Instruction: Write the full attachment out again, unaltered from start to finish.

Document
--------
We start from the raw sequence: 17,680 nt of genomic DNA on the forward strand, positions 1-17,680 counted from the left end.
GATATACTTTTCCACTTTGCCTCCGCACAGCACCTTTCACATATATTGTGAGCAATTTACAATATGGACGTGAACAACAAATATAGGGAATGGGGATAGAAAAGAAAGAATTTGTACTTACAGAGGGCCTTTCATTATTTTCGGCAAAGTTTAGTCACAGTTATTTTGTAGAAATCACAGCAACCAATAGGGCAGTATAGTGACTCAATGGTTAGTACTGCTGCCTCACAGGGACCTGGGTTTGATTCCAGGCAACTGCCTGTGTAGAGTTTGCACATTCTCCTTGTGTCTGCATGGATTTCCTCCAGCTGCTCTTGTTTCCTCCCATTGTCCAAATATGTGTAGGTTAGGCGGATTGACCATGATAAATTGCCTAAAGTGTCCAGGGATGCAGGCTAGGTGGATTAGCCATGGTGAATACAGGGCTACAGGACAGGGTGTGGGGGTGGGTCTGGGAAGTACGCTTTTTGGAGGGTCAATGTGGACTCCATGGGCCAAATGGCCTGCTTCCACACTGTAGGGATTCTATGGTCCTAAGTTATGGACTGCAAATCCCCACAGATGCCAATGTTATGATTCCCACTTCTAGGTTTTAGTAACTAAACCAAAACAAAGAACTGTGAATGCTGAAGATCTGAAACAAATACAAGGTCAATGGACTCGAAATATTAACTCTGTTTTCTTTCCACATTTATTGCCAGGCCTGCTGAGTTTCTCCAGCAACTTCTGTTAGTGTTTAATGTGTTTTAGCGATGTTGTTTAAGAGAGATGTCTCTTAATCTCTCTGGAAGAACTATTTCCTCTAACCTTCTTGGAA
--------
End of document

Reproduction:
We start from the raw sequence: 17,680 nt of genomic DNA on the forward strand, positions 1-17,680 counted from the left end.
GATATACTTTTCCACTTTGCCTCCGCACAGCACCTTTCACATATATTGTGAGCAATTTACAATATGGACGTGAACAACAAATATAGGGAATGGGGATAGAAAAGAAAGAATTTGTACTTACAGAGGGCCTTTCATTATTTTCGGCAAAGTTTAGTCACAGTTATTTTGTAGAAATCACAGCAACCAATAGGGCAGTATAGTGACTCAATGGTTAGTACTGCTGCCTCACAGGGACCTGGGTTTGATTCCAGGCAACTGCCTGTGTAGAGTTTGCACATTCTCCTTGTGTCTGCATGGATTTCCTCCAGCTGCTCTTGTTTCCTCCCATTGTCCAAATATGTGTAGGTTAGGCGGATTGACCATGATAAATTGCCTAAAGTGTCCAGGGATGCAGGCTAGGTGGATTAGCCATGGTGAATACAGGGCTACAGGACAGGGTGTGGGGGTGGGTCTGGGAAGTACGCTTTTTGGAGGGTCAATGTGGACTCCATGGGCCAAATGGCCTGCTTCCACACTGTAGGGATTCTATGGTCCTAAGTTATGGACTGCAAATCCCCACAGATGCCAATGTTATGATTCCCACTTCTAGGTTTTAGTAACTAAACCAAAACAAAGAACTGTGAATGCTGAAGATCTGAAACAAATACAAGGTCAATGGACTCGAAATATTAACTCTGTTTTCTTTCCACATTTATTGCCAGGCCTGCTGAGTTTCTCCAGCAACTTCTGTTAGTGTTTAATGTGTTTTAGCGATGTTGTTTAAGAGAGATGTCTCTTAATCTCTCTGGAAGAACTATTTCCTCTAACCTTCTTGGAA